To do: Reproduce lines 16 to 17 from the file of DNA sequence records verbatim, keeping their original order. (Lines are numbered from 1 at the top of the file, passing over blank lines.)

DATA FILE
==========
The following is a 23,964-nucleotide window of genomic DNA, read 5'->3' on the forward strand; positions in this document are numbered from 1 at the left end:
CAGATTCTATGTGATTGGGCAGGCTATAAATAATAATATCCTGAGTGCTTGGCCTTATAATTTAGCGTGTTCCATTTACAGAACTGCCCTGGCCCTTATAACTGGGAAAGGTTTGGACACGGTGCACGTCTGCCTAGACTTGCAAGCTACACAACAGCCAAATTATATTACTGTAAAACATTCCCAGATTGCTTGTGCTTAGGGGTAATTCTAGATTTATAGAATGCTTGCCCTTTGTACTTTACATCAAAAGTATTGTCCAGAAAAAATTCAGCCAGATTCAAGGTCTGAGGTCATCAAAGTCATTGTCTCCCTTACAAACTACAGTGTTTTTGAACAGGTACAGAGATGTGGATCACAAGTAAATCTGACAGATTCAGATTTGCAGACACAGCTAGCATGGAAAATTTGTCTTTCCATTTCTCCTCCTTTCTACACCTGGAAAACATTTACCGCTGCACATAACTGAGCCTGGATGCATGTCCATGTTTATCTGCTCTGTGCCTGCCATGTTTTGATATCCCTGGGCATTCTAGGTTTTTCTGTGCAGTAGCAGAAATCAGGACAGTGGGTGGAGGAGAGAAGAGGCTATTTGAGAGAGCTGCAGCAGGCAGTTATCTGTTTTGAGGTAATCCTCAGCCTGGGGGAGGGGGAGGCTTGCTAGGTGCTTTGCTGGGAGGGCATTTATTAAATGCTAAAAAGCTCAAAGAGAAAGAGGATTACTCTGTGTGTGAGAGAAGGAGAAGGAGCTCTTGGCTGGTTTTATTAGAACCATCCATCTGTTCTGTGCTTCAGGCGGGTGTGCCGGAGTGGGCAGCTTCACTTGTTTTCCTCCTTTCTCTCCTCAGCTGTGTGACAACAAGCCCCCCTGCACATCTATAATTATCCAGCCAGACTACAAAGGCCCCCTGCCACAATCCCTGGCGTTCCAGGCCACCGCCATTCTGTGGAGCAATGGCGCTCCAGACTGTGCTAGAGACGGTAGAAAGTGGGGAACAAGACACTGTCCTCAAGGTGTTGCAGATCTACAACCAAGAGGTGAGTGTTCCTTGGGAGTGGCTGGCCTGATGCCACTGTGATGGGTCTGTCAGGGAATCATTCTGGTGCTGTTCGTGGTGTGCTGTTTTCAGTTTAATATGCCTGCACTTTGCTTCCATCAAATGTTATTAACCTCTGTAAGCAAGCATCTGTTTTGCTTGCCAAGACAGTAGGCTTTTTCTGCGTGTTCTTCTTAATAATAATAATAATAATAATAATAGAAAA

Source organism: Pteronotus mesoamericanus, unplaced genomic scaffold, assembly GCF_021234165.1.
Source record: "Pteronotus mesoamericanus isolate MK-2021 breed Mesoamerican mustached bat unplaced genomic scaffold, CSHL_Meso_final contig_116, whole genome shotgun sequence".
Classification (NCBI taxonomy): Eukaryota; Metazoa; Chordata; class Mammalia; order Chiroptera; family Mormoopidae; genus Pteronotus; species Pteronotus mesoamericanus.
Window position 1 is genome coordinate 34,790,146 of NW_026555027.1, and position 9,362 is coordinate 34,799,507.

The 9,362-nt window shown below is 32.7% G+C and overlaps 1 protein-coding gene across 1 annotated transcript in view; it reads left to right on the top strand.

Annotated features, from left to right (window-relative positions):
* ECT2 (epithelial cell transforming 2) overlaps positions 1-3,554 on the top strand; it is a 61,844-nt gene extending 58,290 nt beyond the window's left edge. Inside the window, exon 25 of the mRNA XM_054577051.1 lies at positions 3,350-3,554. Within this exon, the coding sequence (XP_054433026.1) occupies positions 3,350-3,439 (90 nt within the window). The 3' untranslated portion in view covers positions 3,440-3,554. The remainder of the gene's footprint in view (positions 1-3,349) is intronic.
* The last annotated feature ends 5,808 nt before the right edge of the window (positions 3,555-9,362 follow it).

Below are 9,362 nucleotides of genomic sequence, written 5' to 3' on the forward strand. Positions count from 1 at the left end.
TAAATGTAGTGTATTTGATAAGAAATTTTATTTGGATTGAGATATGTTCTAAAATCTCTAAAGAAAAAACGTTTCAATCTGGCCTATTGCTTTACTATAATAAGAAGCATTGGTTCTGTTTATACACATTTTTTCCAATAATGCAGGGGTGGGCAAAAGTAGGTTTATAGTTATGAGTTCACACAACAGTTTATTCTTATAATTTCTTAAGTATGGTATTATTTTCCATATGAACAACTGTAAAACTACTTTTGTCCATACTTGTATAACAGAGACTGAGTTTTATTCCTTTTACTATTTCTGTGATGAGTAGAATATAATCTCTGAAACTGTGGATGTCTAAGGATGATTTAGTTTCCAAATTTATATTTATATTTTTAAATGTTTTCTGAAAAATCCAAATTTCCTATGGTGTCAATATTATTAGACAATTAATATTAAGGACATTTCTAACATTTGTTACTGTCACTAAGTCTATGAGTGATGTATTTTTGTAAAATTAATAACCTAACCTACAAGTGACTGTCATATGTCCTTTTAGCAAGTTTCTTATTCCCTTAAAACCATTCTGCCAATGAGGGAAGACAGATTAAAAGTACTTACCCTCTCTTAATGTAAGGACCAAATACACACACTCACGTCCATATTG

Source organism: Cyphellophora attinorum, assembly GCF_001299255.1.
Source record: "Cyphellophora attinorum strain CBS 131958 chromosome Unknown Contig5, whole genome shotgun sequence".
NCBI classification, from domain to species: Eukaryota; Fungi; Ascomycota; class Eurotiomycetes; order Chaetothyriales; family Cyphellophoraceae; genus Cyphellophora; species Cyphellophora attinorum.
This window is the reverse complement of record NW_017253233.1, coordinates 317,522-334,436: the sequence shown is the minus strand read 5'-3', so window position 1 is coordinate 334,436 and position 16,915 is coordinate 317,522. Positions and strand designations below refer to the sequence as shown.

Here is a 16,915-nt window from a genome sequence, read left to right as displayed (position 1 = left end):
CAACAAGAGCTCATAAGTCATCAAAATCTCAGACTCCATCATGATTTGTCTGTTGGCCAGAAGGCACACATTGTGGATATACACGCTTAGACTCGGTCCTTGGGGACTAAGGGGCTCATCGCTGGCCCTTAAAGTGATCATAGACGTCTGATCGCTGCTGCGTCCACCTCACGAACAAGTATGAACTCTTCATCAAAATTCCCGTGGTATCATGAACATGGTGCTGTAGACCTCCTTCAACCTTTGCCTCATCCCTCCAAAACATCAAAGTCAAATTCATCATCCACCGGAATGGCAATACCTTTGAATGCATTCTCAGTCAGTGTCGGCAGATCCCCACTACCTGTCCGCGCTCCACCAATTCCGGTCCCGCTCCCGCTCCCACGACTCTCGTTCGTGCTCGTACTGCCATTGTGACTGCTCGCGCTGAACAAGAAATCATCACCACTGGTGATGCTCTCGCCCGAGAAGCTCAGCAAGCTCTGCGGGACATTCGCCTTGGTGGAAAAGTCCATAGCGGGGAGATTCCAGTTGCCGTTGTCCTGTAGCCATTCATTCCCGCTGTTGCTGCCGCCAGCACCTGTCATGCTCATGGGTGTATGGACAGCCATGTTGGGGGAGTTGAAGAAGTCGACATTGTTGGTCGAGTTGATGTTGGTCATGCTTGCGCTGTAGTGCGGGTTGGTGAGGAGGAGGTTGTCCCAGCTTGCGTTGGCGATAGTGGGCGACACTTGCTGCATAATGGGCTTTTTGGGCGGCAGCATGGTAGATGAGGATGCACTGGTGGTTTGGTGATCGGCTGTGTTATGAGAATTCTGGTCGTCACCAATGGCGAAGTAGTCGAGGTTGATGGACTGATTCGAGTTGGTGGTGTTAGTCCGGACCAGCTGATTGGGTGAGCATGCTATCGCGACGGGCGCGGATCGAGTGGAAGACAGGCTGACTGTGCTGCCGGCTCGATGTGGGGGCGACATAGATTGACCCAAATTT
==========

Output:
This window is the reverse complement of record NW_017253233.1, coordinates 317,522-334,436: the sequence shown is the minus strand read 5'-3', so window position 1 is coordinate 334,436 and position 16,915 is coordinate 317,522. Positions and strand designations below refer to the sequence as shown.

Here is a 16,915-nt window from a genome sequence, read left to right as displayed (position 1 = left end):